Monday, September 30, 2013

Getting Adventurous... my old age. It's the only thing I can put down to my new found focus on food. Now, don't get me wrong, I've always enjoyed food. But more in the eating, rather than the preparation thereof. Dinner parties round mine are always a bit haphazard. Guests arriving in the middle of potato peeling, wine being poured, guests doing dishes... It can't have been that awful, people still turn up again when invited and no one's been hospitalised with food poisoning; yet. 

But recently, I've been flexing my culinary muscles. You may remember these at the beginning of this year? Whilst, we were perhaps a touch over enthusiastic and made too many, I've been enjoying popping the odd slice into a dish or two. I'm told they'll be good for awhile yet. 

Last week, I had a dear friend over for dinner. I sorted out the mains and then scratched my head for the dessert. The next minute I'm throwing the fruit in my bowl into a pan with a good slosh of sherry and then suddenly, there's a crumble! 

WTF?! Me? Made a dessert? From scratch!

I know. Who is this person in the Pink Fluffy Dressing Gown? I'm not sure I know her anymore. 

I'm a bit perplexed at this. But I'm going with it. It feels quite fun really. The cooking part of it, if I'm honest, is made a lot easier by my new shiny toy - my dishwasher. This was a housewarming present by Dave (you see why I adore him so?). It's fantastic. I love it. It's like a magical cupboard - you putting dirty stuff in it and Hey Presto! they're clean! I knew how much I hated doing the dishes, but man, I never realised how much that hatred informed my cooking!

So, a couple of weeks ago I was in a large chain supermarket. It's a place I prefer not to go. I had to go for work purposes. While I was there, I noticed purple potatoes. Now, I like red-skinned potatoes like Desiree, best of all. I love the flavour and texture to the point where I don't peel said spuds. Granted, some of that is down to laziness. But given most of the nutrition in a spud is under the skin and I don't have enough roughage in my diet, I think there is a bit of sense there.

Anyway,  yesterday, I worked up the courage to give these bad boys a go. It turns out they are indeed purple all the way through. With purple juice. I made wedges. Roasting them was interesting, it's hard to tell by just looking at them when dark purple goes crispy and isn't burning. To be honest, the eating of them wasn't that much to write home about. For all their purpleness, they tasted like normal spuds, but with the wrong colour. 

I think they just mess with your head. They're purple, but don't taste purple. Or taste more...anything. It's just like a boring white potato...but purple. Dave poked the couple I left and refused to even try them. When I said that to him, he made an excellent point: we are programmed not to eat blue and purple food. Historically, they are a sign of foods that have become inedible or are poisonous.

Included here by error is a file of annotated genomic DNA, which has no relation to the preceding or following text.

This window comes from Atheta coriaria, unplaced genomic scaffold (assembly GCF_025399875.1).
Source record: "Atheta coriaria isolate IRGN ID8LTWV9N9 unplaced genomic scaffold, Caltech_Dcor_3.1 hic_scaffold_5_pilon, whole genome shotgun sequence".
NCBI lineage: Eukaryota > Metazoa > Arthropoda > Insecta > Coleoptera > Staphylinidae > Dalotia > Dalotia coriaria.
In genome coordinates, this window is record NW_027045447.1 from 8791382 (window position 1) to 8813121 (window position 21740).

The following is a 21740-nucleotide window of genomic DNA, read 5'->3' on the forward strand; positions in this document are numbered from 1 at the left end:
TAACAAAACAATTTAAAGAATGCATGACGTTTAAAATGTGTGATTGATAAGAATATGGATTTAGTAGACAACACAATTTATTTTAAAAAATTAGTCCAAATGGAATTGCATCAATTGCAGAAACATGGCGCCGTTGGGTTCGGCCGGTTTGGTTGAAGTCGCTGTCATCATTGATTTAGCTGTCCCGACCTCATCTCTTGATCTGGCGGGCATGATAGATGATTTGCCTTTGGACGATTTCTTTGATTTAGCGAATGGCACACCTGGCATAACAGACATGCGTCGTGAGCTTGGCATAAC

I like blue berries and they're purple, so it's not that I can't or won't eat purple. Those spuds just didn't do it for me. Well, I tried them. But I won't be repeating the exercise any time soon. 

Tuesday, September 24, 2013

Over Sharing and Cheerleading

Tonight's Activities

I sit here, hot and sweaty from my workout. I've just done a Davina McCall 30 minute Cardio Box in my new workout gear and rather fun new shoes. I'm beginning to feel like I'm getting back to the point before I had the time off for the move and everything. This is a very happy feeling indeed.

The exercising I believe has made a huge difference to my energy levels. I'm doing stuff now as soon as I think about them and without having to psyche myself up for the task. I'm now looking at all the things I'd like to do exercise-wise in the coming weeks and what I'd like for myself long-term. 

It's a small change in my lifestyle that has had a huge impact. I think it's because striving for fitness and seeing the small gains I've made has made me realise that I can achieve other things too. It's a generalisation - a term from NLP that describes a pattern of learning. Once you've learnt to open one kind of door, you've got a pretty good idea how to open others and it then becomes the task to seeing how each door is different from the original. Also, exercising is tough and requires determination and motivation. Doing this has reminded me about physical and emotional resilience.